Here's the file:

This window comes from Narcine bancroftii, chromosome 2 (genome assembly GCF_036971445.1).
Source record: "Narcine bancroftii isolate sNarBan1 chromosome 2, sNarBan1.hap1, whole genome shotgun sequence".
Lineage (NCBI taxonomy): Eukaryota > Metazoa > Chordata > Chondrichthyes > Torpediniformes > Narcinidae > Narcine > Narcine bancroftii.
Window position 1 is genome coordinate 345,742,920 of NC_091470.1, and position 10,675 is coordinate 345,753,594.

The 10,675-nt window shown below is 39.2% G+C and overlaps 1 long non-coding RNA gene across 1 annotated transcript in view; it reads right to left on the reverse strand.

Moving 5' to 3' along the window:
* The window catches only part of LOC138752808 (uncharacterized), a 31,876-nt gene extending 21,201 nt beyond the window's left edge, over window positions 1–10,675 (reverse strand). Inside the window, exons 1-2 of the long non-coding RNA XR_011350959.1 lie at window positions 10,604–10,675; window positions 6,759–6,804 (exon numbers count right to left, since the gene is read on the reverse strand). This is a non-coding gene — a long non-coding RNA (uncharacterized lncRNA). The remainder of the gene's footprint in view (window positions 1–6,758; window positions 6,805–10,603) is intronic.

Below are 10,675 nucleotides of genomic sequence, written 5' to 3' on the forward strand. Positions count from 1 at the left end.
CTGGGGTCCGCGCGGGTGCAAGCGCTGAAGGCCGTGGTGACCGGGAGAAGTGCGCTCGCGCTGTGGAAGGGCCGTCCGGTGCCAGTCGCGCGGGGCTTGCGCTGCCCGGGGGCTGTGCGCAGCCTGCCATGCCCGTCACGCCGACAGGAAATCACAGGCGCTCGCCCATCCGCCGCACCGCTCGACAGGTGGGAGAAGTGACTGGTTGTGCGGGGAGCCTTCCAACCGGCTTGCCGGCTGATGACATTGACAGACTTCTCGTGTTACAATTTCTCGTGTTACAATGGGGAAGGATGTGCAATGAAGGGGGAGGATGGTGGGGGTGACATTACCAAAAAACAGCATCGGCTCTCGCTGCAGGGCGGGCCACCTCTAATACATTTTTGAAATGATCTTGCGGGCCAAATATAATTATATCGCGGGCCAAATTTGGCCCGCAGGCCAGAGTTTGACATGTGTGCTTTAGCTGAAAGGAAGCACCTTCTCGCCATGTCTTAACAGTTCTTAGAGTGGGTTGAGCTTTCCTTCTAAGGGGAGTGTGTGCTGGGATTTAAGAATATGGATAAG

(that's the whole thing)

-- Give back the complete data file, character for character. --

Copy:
This window comes from Narcine bancroftii, chromosome 2 (genome assembly GCF_036971445.1).
Source record: "Narcine bancroftii isolate sNarBan1 chromosome 2, sNarBan1.hap1, whole genome shotgun sequence".
Lineage (NCBI taxonomy): Eukaryota > Metazoa > Chordata > Chondrichthyes > Torpediniformes > Narcinidae > Narcine > Narcine bancroftii.
Window position 1 is genome coordinate 345,742,920 of NC_091470.1, and position 10,675 is coordinate 345,753,594.

The 10,675-nt window shown below is 39.2% G+C and overlaps 1 long non-coding RNA gene across 1 annotated transcript in view; it reads right to left on the reverse strand.

Moving 5' to 3' along the window:
* The window catches only part of LOC138752808 (uncharacterized), a 31,876-nt gene extending 21,201 nt beyond the window's left edge, over window positions 1–10,675 (reverse strand). Inside the window, exons 1-2 of the long non-coding RNA XR_011350959.1 lie at window positions 10,604–10,675; window positions 6,759–6,804 (exon numbers count right to left, since the gene is read on the reverse strand). This is a non-coding gene — a long non-coding RNA (uncharacterized lncRNA). The remainder of the gene's footprint in view (window positions 1–6,758; window positions 6,805–10,603) is intronic.

Below are 10,675 nucleotides of genomic sequence, written 5' to 3' on the forward strand. Positions count from 1 at the left end.
CTGGGGTCCGCGCGGGTGCAAGCGCTGAAGGCCGTGGTGACCGGGAGAAGTGCGCTCGCGCTGTGGAAGGGCCGTCCGGTGCCAGTCGCGCGGGGCTTGCGCTGCCCGGGGGCTGTGCGCAGCCTGCCATGCCCGTCACGCCGACAGGAAATCACAGGCGCTCGCCCATCCGCCGCACCGCTCGACAGGTGGGAGAAGTGACTGGTTGTGCGGGGAGCCTTCCAACCGGCTTGCCGGCTGATGACATTGACAGACTTCTCGTGTTACAATTTCTCGTGTTACAATGGGGAAGGATGTGCAATGAAGGGGGAGGATGGTGGGGGTGACATTACCAAAAAACAGCATCGGCTCTCGCTGCAGGGCGGGCCACCTCTAATACATTTTTGAAATGATCTTGCGGGCCAAATATAATTATATCGCGGGCCAAATTTGGCCCGCAGGCCAGAGTTTGACATGTGTGCTTTAGCTGAAAGGAAGCACCTTCTCGCCATGTCTTAACAGTTCTTAGAGTGGGTTGAGCTTTCCTTCTAAGGGGAGTGTGTGCTGGGATTTAAGAATATGGATAAG